Martin Feinstein knows a thing or two about entrepreneurship. The founder of Proudly South African, he sits on the board of SEDA and is involved in the Gauteng Enterprise Propeller, Enablis and the Umsobomvu Youth Fund. He also happens to be the MD of The Business Place, which has provided a blueprint model for supporting small businesses and entrepreneurs in the knowledge that more often than not, they lack the capital to pay for the support they need the most.
Walk-In Support Centre
Started by Investec as a social investment project, The Business Place provides a unique one-stop-shop facility for start-up entrepreneurs. As Feinstein explains, “It’s a walk-in support centre for entrepreneurs, particularly those in the early stages. Each Business Place branch is modelled on a cluster concept where a group of agencies and service providers – such as training organisations, business advisors, accounting services, incubators and organisations involved in small business development – are clustered together in one location.”
The target group of entrepreneurs frequently lacks the basic skills necessary to be successful. “They are usually an owner-manager who has identified an opportunity but is not always equipped to translate it practically. We’ll register them with us and give them a session with what we call a navigator who is not really a mentor but rather like an early stage GPS for business.
The navigator will assess the entrepreneur’s business and identify where their needs and issues lie. They might need help registering their company, with tax issues, drawing up a business plan, tendering for government contracts or knowing where to look for finance. The navigator points them in the right direction,” explains Feinstein.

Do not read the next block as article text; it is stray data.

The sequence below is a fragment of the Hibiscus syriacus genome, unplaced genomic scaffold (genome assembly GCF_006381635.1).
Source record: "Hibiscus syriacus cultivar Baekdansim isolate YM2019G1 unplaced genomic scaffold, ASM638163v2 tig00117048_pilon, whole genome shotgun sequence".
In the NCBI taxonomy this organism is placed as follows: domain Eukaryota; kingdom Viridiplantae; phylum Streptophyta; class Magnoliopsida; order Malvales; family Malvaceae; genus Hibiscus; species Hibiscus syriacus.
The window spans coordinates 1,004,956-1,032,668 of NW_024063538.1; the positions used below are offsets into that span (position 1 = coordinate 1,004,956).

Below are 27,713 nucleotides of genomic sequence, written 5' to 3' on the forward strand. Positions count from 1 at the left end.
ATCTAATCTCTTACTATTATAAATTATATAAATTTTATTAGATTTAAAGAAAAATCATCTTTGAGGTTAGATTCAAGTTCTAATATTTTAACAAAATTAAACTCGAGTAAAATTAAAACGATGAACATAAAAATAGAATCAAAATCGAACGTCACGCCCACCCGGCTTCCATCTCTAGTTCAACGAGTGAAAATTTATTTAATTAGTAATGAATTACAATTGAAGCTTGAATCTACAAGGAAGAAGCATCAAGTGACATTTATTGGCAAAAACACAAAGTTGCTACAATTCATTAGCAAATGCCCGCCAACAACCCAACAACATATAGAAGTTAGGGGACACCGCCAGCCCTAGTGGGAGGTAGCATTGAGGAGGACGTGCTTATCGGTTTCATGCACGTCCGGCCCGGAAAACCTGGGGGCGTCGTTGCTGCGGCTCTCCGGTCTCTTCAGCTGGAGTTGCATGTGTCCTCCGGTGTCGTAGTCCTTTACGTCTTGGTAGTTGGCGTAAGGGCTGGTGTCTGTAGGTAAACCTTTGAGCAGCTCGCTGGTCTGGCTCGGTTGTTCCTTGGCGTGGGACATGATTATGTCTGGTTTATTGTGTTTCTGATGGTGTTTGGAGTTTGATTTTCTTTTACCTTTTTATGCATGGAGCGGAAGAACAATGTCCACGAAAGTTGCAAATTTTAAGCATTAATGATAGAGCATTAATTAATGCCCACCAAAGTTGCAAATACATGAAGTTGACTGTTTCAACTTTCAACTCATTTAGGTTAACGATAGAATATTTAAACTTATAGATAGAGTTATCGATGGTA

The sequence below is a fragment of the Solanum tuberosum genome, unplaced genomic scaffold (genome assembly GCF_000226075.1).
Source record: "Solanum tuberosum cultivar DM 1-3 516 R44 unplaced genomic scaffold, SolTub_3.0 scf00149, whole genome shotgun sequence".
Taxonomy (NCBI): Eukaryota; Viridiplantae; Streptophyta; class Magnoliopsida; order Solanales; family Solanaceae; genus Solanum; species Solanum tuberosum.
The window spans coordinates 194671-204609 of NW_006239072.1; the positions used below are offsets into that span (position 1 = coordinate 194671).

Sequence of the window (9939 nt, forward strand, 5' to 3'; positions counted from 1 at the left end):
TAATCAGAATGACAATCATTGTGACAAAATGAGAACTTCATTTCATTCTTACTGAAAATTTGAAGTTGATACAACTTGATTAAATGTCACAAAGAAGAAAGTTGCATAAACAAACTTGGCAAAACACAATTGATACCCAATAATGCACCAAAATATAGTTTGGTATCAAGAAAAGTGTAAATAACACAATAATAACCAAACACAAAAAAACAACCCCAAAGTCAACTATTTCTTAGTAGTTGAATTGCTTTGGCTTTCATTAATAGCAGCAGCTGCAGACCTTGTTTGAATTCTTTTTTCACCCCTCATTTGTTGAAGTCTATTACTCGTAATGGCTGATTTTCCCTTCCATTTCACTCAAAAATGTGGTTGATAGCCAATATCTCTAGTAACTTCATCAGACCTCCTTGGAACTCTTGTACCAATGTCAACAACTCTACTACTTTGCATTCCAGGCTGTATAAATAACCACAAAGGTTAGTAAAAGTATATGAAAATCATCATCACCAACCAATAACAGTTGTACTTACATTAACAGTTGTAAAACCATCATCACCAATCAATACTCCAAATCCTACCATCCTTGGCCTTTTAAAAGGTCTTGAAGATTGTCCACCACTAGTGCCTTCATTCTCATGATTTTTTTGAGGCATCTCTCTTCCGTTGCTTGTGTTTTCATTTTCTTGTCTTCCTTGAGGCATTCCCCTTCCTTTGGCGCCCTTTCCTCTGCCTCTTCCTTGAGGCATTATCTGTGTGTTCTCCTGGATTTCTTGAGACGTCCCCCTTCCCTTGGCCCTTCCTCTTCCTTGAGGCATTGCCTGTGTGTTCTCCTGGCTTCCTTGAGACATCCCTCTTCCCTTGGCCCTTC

Workshops & training
The Business Place’s eight sites, which are located throughout the country, get on average 5 000 entrepreneur visitors a month. As a non-profit organisation, there is no selection process and anyone can join. While training programmes and workshops do come at a cost, they are very affordable.
“We run about 50 training events a month, and the great thing about them is that they are delivered by practitioners – lawyers, accountants, other entrepreneurs – so they offer hands-on practical advice,” explains Feinstein. Entrepreneurs also have access to networking opportunities, free internet access, use of meeting rooms and boardrooms at no cost, and free accounting and legal services at sites where this has been arranged with partners.
Feinstein adds: “We’ve built a sophisticated database that allows our navigators to immediately identify opportunities for entrepreneurs – for example, to connect them with other businesses that we know are looking for services from SMBs.”
Business opportunities for SMB’s
In one of its most recent projects, the organisation’s Johannesburg site launched an enterprise development initiative in partnership with Growthpoint, the largest listed property company in South Africa. “It involves identifying a group of existing businesses which can potentially fit into the property services value chain and accelerating their growth by linking them to appropriate opportunities,” explains Feinstein.
The project aims to encourage the development of black entrepreneurs with the skills needed for participation in the property sector. Services to be provided include electrical, plumbing, cleaning, security, painting and other property maintenance services. With a portfolio of 430 retail, office and industrial properties nationwide, Growthpoint’s ability to offer opportunities to such entrepreneurs and fund an initiative of this nature is perhaps unparalleled.
For more information visit www.thebusinessplace.co.za or call + 27 11 836 9000.